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The Mexican dream, or, The interrupted thought of Amerindian civilizations

Author: J -M G Le Clézio
Publisher: Chicago : University of Chicago Press, 1993.
Edition/Format:   Book : EnglishView all editions and formats
Database:WorldCat
Summary:
"Not one dream but many unfold in J.M.G. Le Clezio's conjuring of the consciousness of Mexico, a powerful evocation of the imaginings that made and unmade an ancient culture. "What motivated me," Le Clezio has said, "was a sort of dream about what has disappeared and what could have been." A widely respected French novelist who for many years has studied pre-Columbian Mexico, Le Clezio imagined how the thought of  Read more...
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Genre/Form: History
Material Type: Internet resource
Document Type: Book, Internet Resource
All Authors / Contributors: J -M G Le Clézio
ISBN: 0226110028 9780226110028
OCLC Number: 27814151
Notes: Translation of: Le rêve mexicain ou la pensée interrompue.
Description: x, 221 p. : map ; 21 cm.
Contents: The dream of the conquerors --
The dream of origins --
Mexican myths --
Nezahualcoyotl, or the Festival of Words --
The barbarian dream --
Antonin Artaud, or the Mexican Dream --
The interrupted thought of Amerindian Civilizations.
Other Titles: Mexican dream.
Interrupted thought of Amerindian civilizations.
Rêve mexicain.
Responsibility: J.M.G. Le Clézio ; translated by Teresa Lavender Fagan.
More information:

Abstract:

"Not one dream but many unfold in J.M.G. Le Clezio's conjuring of the consciousness of Mexico, a powerful evocation of the imaginings that made and unmade an ancient culture. "What motivated me," Le Clezio has said, "was a sort of dream about what has disappeared and what could have been." A widely respected French novelist who for many years has studied pre-Columbian Mexico, Le Clezio imagined how the thought of early Indian civilizations might have evolved if not for the interruption of European conquest." "In an unprecedented way, his book takes us into the dream that was the religion of the Aztecs, which in its own apocalyptic visions anticipated the coming of the Spanish conquerors. Here the dream of the conquistadores rises before us, too, the glimmering idea of gold drawing Europe into the Mexican dream. Against the religion and thought of the Aztecs and the Tarascans and the Europeans in Mexico, Le Clezio also shows us those of the "barbarians" of the north, the nomadic Indians beyond the pale of the Aztec frontier." "Finally, Le Clezio's book is a dream of the present, a meditation on what in Amerindian civilizations - in their language, in their way of telling tales, of wanting to survive their own destruction - moved the poet, playwright, and actor Antonin Artaud and motivates Le Clezio in this book. The author's deep identification with pre-Columbian cultures, whose faith told them the wheel of time would bring their gods and their beliefs back to them, finds fitting expression in this extraordinary book, which brings the dream around."--Jacket.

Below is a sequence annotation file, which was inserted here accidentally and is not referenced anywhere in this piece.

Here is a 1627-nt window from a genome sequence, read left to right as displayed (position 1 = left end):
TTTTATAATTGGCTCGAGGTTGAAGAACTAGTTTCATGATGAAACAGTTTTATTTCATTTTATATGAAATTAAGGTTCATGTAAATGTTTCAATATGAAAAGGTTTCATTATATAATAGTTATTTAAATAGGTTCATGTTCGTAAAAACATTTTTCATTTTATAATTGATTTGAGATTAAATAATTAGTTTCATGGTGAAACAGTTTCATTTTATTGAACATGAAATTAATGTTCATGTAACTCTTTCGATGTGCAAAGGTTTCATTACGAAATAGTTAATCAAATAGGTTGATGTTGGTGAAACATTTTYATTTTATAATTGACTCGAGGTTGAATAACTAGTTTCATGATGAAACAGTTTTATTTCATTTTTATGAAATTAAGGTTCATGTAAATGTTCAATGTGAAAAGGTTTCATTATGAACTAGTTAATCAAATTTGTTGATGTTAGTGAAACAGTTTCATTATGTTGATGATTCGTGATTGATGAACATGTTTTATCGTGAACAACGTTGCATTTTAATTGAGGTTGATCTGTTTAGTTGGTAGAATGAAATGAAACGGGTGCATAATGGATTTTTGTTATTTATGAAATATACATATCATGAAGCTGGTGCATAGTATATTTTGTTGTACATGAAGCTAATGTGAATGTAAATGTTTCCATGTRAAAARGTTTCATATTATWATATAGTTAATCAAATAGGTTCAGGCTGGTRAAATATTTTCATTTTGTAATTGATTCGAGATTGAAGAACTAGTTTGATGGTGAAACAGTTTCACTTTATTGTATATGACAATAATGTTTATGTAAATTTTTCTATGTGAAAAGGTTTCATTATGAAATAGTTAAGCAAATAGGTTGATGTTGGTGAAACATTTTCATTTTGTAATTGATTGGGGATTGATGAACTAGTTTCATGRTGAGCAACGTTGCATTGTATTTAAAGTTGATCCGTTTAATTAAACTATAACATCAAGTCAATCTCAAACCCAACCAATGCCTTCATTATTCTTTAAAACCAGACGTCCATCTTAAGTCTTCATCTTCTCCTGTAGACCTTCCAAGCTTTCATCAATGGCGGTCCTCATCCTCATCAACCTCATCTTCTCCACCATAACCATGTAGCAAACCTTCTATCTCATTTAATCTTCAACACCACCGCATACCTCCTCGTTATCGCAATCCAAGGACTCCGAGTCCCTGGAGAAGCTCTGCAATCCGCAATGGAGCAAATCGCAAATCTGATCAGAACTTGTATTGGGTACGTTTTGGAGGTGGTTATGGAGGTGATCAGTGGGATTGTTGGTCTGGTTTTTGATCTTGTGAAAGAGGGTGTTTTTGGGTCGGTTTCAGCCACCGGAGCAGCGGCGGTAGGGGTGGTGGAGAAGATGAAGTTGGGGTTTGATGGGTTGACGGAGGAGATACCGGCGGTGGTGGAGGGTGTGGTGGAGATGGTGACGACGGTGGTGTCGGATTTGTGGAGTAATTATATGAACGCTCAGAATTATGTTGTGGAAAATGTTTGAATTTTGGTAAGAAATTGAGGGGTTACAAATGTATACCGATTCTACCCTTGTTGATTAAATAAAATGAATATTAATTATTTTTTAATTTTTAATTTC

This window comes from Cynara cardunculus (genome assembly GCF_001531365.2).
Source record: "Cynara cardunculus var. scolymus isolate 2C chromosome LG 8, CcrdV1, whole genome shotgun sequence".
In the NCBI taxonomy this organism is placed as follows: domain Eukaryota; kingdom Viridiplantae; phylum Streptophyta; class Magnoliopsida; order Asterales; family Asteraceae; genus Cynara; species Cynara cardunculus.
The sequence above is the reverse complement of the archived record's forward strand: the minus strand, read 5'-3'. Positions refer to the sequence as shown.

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schema:reviewBody""Not one dream but many unfold in J.M.G. Le Clezio's conjuring of the consciousness of Mexico, a powerful evocation of the imaginings that made and unmade an ancient culture. "What motivated me," Le Clezio has said, "was a sort of dream about what has disappeared and what could have been." A widely respected French novelist who for many years has studied pre-Columbian Mexico, Le Clezio imagined how the thought of early Indian civilizations might have evolved if not for the interruption of European conquest." "In an unprecedented way, his book takes us into the dream that was the religion of the Aztecs, which in its own apocalyptic visions anticipated the coming of the Spanish conquerors. Here the dream of the conquistadores rises before us, too, the glimmering idea of gold drawing Europe into the Mexican dream. Against the religion and thought of the Aztecs and the Tarascans and the Europeans in Mexico, Le Clezio also shows us those of the "barbarians" of the north, the nomadic Indians beyond the pale of the Aztec frontier." "Finally, Le Clezio's book is a dream of the present, a meditation on what in Amerindian civilizations - in their language, in their way of telling tales, of wanting to survive their own destruction - moved the poet, playwright, and actor Antonin Artaud and motivates Le Clezio in this book. The author's deep identification with pre-Columbian cultures, whose faith told them the wheel of time would bring their gods and their beliefs back to them, finds fitting expression in this extraordinary book, which brings the dream around."--Jacket."
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